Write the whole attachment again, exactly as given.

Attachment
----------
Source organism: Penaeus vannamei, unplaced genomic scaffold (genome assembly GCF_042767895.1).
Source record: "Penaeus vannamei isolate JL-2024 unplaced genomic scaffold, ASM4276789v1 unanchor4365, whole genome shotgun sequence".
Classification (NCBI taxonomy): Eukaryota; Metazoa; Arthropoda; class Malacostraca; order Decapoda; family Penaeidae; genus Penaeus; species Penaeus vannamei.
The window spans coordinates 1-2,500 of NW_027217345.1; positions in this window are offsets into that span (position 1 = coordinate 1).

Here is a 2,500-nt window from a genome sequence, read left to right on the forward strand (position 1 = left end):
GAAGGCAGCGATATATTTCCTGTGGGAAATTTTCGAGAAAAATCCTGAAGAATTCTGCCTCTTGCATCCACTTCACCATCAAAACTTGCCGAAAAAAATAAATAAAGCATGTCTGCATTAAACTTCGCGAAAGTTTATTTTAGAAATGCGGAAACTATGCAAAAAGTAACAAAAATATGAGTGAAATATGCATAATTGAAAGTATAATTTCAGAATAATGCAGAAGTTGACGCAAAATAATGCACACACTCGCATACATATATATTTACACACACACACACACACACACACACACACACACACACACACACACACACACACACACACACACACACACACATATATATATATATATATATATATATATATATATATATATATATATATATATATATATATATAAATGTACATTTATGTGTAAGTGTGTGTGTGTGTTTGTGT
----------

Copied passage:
Source organism: Penaeus vannamei, unplaced genomic scaffold (genome assembly GCF_042767895.1).
Source record: "Penaeus vannamei isolate JL-2024 unplaced genomic scaffold, ASM4276789v1 unanchor4365, whole genome shotgun sequence".
Classification (NCBI taxonomy): Eukaryota; Metazoa; Arthropoda; class Malacostraca; order Decapoda; family Penaeidae; genus Penaeus; species Penaeus vannamei.
The window spans coordinates 1-2,500 of NW_027217345.1; positions in this window are offsets into that span (position 1 = coordinate 1).

Here is a 2,500-nt window from a genome sequence, read left to right on the forward strand (position 1 = left end):
GAAGGCAGCGATATATTTCCTGTGGGAAATTTTCGAGAAAAATCCTGAAGAATTCTGCCTCTTGCATCCACTTCACCATCAAAACTTGCCGAAAAAAATAAATAAAGCATGTCTGCATTAAACTTCGCGAAAGTTTATTTTAGAAATGCGGAAACTATGCAAAAAGTAACAAAAATATGAGTGAAATATGCATAATTGAAAGTATAATTTCAGAATAATGCAGAAGTTGACGCAAAATAATGCACACACTCGCATACATATATATTTACACACACACACACACACACACACACACACACACACACACACACACACACACACACACACACACACACACACATATATATATATATATATATATATATATATATATATATATATATATATATATATATATATATAAATGTACATTTATGTGTAAGTGTGTGTGTGTGTTTGTGT